We need to refloat or right the canoe that is Canada, especially as we work towards reconciliation. This is both hope and challenge for us; what we strive towards as real possibility for a shared future; to remind Canadians that we’re all in the same canoe and that to make this country work we should all be paddling together.

It has been said: “To know where one is going, one must know from where one has come.” In doing so, it is also good to think in canoe terms: “When in doubt, keep the open end up, and the pointed end forward.”

Again consider the birch bark canoe. From the birch tree, comes the bark; from the spruce, pliant roots; from the cedar, the ribs, planking and gunwales; and from a variety of natural sources, the sealing pitch. Form followed function, and manufacture was linked to available materials. A birch bark canoe is inherently beautiful. The canoe connects us not only to the past as well as present & future but reminds us of the importance of nature in our lives. Balance. Harmony. Grace.

The late Anishinaabe Elder Art Solomon once said:

“Native people feel they have lost something and they want it back. It doesn’t necessarily mean that when I talk about going back over there, that we stay over there. You have to get those teachings and pick up those things that we left along the way. The drums, the language, the songs are all scattered around. We need to bring them into this time. You need these things to teach your children today in order to give them that direction and good feelings about who they are. They need to know where they are going. It doesn’t mean we have to go back to living in teepees. You can be a traditionalist and be comfortable wherever you are.”

Art also said:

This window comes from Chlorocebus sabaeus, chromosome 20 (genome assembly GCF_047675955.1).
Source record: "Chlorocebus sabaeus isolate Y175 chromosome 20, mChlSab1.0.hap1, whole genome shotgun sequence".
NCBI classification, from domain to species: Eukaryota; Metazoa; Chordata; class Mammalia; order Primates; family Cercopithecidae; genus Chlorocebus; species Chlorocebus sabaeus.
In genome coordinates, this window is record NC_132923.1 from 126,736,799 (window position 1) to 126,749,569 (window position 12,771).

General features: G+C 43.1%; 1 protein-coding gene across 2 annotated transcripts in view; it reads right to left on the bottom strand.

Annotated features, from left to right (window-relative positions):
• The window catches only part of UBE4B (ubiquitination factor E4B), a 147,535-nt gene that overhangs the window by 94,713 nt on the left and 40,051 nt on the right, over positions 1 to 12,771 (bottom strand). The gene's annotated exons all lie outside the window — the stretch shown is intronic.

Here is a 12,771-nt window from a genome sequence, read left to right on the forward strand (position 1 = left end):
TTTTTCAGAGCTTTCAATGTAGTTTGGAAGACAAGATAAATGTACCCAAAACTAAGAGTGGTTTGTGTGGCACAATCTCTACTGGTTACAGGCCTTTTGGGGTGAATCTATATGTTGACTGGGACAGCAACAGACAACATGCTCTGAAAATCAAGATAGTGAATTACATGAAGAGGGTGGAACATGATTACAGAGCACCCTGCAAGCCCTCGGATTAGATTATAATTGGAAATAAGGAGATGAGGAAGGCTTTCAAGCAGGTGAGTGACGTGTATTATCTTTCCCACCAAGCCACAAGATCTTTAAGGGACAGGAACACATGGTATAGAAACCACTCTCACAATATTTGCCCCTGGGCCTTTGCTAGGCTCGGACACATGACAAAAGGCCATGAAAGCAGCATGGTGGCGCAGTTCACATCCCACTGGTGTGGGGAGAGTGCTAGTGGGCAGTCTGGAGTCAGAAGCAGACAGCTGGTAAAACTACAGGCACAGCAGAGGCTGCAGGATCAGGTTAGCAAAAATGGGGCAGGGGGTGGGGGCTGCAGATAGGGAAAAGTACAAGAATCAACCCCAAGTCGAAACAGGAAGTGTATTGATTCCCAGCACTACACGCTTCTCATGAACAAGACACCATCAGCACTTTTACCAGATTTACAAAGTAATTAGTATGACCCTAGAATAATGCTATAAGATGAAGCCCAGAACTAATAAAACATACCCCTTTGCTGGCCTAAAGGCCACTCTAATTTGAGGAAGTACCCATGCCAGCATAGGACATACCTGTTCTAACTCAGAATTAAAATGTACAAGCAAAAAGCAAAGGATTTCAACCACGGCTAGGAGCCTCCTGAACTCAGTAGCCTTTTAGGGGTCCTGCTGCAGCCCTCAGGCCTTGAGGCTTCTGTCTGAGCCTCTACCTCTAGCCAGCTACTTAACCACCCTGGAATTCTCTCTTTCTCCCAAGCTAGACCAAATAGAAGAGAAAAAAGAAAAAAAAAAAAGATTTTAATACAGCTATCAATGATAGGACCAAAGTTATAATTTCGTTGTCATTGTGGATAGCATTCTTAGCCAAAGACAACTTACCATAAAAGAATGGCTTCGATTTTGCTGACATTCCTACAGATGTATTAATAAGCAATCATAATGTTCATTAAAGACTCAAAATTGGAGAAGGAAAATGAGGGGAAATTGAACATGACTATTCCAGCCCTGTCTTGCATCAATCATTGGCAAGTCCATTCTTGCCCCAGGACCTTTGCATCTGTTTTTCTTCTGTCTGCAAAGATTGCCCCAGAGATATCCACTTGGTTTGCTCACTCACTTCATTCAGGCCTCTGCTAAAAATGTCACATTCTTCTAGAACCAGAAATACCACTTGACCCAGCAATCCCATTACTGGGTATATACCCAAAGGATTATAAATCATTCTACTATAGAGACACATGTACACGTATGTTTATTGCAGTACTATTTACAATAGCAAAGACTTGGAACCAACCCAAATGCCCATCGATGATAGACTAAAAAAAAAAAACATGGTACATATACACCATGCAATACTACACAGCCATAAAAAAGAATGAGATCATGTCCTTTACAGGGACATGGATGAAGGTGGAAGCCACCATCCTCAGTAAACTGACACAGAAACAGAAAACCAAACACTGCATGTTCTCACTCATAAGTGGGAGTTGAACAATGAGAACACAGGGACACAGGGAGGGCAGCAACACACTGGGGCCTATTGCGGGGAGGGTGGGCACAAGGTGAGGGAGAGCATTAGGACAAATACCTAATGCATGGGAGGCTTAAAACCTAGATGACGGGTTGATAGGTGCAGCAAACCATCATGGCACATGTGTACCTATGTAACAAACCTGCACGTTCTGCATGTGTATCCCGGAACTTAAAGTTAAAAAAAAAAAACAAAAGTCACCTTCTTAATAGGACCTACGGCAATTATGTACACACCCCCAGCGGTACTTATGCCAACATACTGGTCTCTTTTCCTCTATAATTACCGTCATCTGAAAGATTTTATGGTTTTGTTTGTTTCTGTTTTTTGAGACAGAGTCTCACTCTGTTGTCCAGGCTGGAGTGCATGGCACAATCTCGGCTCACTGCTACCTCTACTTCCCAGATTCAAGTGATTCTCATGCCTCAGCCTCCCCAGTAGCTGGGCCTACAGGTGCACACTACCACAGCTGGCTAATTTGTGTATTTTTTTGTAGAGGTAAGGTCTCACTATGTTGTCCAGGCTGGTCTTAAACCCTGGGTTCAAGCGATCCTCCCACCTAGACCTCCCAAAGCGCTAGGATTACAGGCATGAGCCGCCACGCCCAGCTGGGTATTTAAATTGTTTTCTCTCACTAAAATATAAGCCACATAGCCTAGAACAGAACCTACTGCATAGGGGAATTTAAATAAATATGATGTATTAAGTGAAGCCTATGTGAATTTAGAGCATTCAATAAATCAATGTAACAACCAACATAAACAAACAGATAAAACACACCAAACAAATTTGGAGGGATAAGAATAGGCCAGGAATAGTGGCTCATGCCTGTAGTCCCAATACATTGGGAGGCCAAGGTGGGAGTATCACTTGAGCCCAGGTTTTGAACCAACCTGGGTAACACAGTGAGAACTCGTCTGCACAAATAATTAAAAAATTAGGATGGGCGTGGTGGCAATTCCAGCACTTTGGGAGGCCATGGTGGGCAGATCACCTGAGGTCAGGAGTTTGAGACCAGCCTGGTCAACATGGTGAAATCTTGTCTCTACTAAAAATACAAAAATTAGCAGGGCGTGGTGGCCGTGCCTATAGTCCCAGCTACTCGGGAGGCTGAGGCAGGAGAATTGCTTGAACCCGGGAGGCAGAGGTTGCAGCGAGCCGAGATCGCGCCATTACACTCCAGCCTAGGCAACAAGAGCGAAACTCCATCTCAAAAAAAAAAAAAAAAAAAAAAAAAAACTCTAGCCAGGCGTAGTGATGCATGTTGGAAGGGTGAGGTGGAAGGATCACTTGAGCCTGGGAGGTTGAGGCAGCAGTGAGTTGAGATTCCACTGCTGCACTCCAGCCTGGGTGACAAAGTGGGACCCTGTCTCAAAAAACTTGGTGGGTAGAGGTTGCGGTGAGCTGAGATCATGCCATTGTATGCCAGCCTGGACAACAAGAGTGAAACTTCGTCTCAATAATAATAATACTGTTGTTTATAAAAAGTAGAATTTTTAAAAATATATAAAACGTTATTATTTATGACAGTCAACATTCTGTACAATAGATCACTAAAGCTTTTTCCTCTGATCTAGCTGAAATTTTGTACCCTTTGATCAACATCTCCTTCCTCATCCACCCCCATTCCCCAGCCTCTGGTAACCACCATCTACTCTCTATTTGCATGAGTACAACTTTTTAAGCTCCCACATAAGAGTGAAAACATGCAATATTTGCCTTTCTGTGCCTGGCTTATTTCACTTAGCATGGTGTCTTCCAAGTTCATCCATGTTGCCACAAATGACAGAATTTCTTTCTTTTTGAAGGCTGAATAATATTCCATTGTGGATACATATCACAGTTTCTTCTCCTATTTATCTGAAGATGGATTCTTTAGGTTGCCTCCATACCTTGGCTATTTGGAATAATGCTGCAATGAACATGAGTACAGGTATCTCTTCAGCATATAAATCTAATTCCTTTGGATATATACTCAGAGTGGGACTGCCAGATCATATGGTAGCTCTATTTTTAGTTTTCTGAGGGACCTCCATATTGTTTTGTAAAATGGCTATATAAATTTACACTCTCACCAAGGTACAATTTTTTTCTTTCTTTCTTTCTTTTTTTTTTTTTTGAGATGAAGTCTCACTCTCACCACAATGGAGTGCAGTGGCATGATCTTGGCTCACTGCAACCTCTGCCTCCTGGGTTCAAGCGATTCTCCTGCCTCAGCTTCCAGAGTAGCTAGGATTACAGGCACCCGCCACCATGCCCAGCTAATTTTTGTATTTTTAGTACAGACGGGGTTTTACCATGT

“The traditional way of education was by example, experience, and storytelling. The first principle involved was total respect and acceptance of the one to be taught, and that learning was a continuous process from birth to death. It was total continuity without interruption. Its nature was like a fountain that gives many colours and flavours of water and that whoever chose could drink as much or as little as they wanted to whenever they
wished. The teaching strictly adhered to the sacredness of life whether of humans, animals or plants.”

Art also spoke of the need for our communities to heal:

“The imperative for us now, as Native people, is to heal our communities, and heal our nations, because we are the final teachers in this sacred land. We have to teach how to live in harmony with each other and with the whole creation. People will have to put down their greed and arrogance before they can hear what we are saying. I am not sure how many will do that. So we are in the process of healing ourselves, healing our communities, and healing our nations.”

Art also said: “To heal a nation, we must first heal the individuals, the families and the communities.”

I feel it’s important to carry on the tradition of bark canoe building and pass on the skills to the future generation. These vessels are an example of what humans can accomplish when they work with nature rather than against it. About being connected to the earth and nature. It is about working with natural materials and making that connection. They’re made from renewable resources, don’t create pollution when made or used and are completely biodegradable.

Artisans across the Great Lakes are sustaining a work of art that is of cultural and historical significance to many in the area. The tradition of birch bark canoe building and travel is clearly not invented. It has lived in the hearts and memories of Anishinaabe peoples throughout the Great Lakes, resting like seeds within the community – waiting to germinate and flourish.

Perhaps this jiimaan can lead others to learn and pass on birch bark canoe building (and other related traditional skills) to Anishinaabe youth….to work with Indigenous communities and organizations….to help reconnect Indigenous peoples, especially youth, to the land, to the water….through their canoe heritage….as well as through culture and traditions….including the language. This jiimaan could bring Indigenous people together….learning about their culture and traditions together….altogether in one canoe as it were.

(NOTE: I apologize for being too wordy….but I am half Ojibway, half Irish….or Ojiberrish. Seriously though, I wanted to simply speak on the importance of the jiimaan. Miigwech for taking the time to read these words.)